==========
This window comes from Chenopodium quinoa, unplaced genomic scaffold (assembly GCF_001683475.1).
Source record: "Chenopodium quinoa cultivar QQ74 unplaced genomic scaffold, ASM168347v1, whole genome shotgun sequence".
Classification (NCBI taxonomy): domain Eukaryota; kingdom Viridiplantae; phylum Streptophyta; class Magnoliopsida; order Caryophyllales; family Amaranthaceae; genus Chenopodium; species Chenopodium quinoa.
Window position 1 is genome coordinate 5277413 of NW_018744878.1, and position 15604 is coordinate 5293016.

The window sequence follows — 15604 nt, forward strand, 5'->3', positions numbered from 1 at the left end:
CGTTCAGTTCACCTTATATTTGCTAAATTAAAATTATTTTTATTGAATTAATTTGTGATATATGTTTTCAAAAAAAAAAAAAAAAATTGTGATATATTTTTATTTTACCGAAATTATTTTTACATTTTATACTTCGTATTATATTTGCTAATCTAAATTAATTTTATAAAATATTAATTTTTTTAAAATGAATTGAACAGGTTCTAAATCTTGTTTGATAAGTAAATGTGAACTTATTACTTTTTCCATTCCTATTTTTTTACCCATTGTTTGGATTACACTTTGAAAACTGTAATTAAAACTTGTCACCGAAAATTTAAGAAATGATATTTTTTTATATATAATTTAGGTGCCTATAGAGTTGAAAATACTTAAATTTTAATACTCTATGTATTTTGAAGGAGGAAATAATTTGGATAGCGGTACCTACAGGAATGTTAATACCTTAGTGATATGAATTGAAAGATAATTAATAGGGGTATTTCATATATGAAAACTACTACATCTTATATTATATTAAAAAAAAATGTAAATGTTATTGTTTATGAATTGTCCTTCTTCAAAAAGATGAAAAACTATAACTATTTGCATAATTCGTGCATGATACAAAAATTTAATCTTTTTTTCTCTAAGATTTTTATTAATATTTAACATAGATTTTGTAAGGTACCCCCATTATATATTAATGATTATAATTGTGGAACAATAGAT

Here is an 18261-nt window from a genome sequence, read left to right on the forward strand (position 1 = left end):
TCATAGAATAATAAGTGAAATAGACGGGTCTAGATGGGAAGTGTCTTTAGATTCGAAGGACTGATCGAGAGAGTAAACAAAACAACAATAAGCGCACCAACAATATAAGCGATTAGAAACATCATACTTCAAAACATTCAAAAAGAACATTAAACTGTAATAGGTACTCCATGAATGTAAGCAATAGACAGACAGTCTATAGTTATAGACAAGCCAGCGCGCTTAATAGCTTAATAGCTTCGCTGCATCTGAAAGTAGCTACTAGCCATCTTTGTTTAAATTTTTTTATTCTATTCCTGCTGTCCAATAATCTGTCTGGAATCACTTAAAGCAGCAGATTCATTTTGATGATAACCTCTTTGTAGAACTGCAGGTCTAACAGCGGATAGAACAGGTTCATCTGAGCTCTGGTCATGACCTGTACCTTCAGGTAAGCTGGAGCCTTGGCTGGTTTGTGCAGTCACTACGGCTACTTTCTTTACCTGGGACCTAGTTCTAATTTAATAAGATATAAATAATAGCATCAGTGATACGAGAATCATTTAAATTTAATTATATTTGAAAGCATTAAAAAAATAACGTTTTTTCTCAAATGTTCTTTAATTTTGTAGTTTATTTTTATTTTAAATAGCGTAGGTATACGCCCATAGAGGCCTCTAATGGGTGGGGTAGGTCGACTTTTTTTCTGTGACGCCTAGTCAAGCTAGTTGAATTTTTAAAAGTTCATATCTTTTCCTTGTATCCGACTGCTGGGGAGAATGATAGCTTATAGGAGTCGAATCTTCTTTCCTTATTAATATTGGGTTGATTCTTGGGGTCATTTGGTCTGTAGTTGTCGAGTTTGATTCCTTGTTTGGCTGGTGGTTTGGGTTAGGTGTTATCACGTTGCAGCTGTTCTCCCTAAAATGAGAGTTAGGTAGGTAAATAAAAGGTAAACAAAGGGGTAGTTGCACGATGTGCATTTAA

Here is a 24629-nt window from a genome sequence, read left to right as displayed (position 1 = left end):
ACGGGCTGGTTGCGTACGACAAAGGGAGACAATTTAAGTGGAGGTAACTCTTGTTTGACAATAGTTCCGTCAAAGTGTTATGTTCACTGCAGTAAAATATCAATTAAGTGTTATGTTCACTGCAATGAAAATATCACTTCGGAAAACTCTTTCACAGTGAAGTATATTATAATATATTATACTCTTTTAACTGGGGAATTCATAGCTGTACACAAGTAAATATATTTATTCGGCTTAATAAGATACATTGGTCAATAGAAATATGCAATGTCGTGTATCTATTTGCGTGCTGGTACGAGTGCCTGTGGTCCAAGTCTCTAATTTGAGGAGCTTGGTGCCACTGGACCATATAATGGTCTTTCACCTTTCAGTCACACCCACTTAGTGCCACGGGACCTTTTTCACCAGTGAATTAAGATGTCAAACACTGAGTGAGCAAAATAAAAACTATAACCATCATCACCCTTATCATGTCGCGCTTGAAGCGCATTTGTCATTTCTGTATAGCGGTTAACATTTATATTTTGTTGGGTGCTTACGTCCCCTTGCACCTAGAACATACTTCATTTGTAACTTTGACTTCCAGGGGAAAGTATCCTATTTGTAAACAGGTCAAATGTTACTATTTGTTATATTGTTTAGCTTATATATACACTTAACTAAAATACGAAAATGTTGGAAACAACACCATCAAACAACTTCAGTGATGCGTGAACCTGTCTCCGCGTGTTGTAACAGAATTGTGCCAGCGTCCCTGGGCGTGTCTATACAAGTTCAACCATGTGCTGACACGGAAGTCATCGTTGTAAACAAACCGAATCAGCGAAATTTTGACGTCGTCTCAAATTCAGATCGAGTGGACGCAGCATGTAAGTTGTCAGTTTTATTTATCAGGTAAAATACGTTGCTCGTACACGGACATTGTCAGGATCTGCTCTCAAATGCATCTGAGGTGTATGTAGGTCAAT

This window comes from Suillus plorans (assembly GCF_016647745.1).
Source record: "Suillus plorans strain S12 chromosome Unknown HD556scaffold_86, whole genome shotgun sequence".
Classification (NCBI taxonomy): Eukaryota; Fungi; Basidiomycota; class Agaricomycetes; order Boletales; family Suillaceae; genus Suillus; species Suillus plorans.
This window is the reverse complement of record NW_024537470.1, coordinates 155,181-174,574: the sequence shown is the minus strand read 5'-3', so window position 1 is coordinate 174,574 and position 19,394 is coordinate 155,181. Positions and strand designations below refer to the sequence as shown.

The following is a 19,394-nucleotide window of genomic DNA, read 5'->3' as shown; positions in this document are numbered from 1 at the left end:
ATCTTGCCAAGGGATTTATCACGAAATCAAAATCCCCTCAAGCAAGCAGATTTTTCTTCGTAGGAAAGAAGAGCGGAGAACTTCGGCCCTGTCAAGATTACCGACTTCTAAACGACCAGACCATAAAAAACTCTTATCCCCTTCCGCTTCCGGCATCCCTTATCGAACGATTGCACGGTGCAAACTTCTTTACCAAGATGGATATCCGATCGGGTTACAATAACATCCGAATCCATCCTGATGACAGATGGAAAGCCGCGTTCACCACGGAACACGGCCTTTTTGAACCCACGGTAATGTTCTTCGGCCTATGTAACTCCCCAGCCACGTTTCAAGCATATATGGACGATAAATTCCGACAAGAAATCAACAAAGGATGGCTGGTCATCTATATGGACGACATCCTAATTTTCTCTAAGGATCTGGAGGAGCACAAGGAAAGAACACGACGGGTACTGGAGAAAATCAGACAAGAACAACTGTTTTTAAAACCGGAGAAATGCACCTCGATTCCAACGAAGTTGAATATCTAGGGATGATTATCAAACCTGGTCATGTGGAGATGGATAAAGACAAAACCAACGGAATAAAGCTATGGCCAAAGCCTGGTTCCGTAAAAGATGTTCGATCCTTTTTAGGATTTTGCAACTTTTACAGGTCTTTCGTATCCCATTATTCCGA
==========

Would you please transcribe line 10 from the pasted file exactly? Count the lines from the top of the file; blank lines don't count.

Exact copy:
ACGGGCTGGTTGCGTACGACAAAGGGAGACAATTTAAGTGGAGGTAACTCTTGTTTGACAATAGTTCCGTCAAAGTGTTATGTTCACTGCAGTAAAATATCAATTAAGTGTTATGTTCACTGCAATGAAAATATCACTTCGGAAAACTCTTTCACAGTGAAGTATATTATAATATATTATACTCTTTTAACTGGGGAATTCATAGCTGTACACAAGTAAATATATTTATTCGGCTTAATAAGATACATTGGTCAATAGAAATATGCAATGTCGTGTATCTATTTGCGTGCTGGTACGAGTGCCTGTGGTCCAAGTCTCTAATTTGAGGAGCTTGGTGCCACTGGACCATATAATGGTCTTTCACCTTTCAGTCACACCCACTTAGTGCCACGGGACCTTTTTCACCAGTGAATTAAGATGTCAAACACTGAGTGAGCAAAATAAAAACTATAACCATCATCACCCTTATCATGTCGCGCTTGAAGCGCATTTGTCATTTCTGTATAGCGGTTAACATTTATATTTTGTTGGGTGCTTACGTCCCCTTGCACCTAGAACATACTTCATTTGTAACTTTGACTTCCAGGGGAAAGTATCCTATTTGTAAACAGGTCAAATGTTACTATTTGTTATATTGTTTAGCTTATATATACACTTAACTAAAATACGAAAATGTTGGAAACAACACCATCAAACAACTTCAGTGATGCGTGAACCTGTCTCCGCGTGTTGTAACAGAATTGTGCCAGCGTCCCTGGGCGTGTCTATACAAGTTCAACCATGTGCTGACACGGAAGTCATCGTTGTAAACAAACCGAATCAGCGAAATTTTGACGTCGTCTCAAATTCAGATCGAGTGGACGCAGCATGTAAGTTGTCAGTTTTATTTATCAGGTAAAATACGTTGCTCGTACACGGACATTGTCAGGATCTGCTCTCAAATGCATCTGAGGTGTATGTAGGTCAAT